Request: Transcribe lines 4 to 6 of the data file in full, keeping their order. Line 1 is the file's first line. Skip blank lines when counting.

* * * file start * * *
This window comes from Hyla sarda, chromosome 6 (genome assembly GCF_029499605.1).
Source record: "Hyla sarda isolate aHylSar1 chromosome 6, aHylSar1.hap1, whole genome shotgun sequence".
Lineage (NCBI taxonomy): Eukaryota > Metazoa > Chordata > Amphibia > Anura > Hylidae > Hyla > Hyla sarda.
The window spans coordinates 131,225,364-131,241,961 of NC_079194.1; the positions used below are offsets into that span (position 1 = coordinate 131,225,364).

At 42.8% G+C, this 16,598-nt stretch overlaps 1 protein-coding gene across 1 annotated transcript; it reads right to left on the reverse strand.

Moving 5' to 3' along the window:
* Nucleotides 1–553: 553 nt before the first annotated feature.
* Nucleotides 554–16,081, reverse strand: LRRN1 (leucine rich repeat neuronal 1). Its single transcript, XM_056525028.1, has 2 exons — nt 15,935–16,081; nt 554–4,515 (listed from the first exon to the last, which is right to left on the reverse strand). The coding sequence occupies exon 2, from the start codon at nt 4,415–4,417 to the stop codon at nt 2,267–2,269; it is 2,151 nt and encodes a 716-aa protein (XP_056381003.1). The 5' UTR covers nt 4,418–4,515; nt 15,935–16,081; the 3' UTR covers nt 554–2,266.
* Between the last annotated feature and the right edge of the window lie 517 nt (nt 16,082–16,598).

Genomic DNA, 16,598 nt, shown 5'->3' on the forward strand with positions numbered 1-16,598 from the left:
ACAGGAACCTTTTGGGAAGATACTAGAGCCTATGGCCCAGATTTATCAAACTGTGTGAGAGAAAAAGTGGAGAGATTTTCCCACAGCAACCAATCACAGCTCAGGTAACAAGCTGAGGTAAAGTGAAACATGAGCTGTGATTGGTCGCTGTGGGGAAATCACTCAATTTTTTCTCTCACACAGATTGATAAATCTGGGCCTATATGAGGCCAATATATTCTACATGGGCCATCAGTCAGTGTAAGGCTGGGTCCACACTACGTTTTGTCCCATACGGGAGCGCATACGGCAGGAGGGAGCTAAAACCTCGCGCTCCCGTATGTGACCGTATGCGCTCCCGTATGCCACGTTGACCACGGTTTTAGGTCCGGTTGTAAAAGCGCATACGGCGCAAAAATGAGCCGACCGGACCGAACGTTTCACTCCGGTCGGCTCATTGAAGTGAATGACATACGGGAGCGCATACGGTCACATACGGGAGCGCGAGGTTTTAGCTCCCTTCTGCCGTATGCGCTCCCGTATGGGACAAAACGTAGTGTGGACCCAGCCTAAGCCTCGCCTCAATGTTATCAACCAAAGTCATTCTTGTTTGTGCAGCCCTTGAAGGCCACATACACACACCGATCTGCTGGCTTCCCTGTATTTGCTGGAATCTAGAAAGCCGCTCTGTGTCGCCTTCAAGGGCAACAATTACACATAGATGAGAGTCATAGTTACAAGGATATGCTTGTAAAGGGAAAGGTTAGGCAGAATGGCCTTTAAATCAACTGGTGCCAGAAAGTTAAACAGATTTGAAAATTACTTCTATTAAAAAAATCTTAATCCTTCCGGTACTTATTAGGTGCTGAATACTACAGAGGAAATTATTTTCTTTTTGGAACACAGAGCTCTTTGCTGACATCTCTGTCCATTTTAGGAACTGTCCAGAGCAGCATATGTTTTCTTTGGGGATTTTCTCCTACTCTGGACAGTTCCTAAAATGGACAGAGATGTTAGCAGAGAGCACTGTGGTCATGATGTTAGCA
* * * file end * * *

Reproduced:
The window spans coordinates 131,225,364-131,241,961 of NC_079194.1; the positions used below are offsets into that span (position 1 = coordinate 131,225,364).

At 42.8% G+C, this 16,598-nt stretch overlaps 1 protein-coding gene across 1 annotated transcript; it reads right to left on the reverse strand.

Moving 5' to 3' along the window: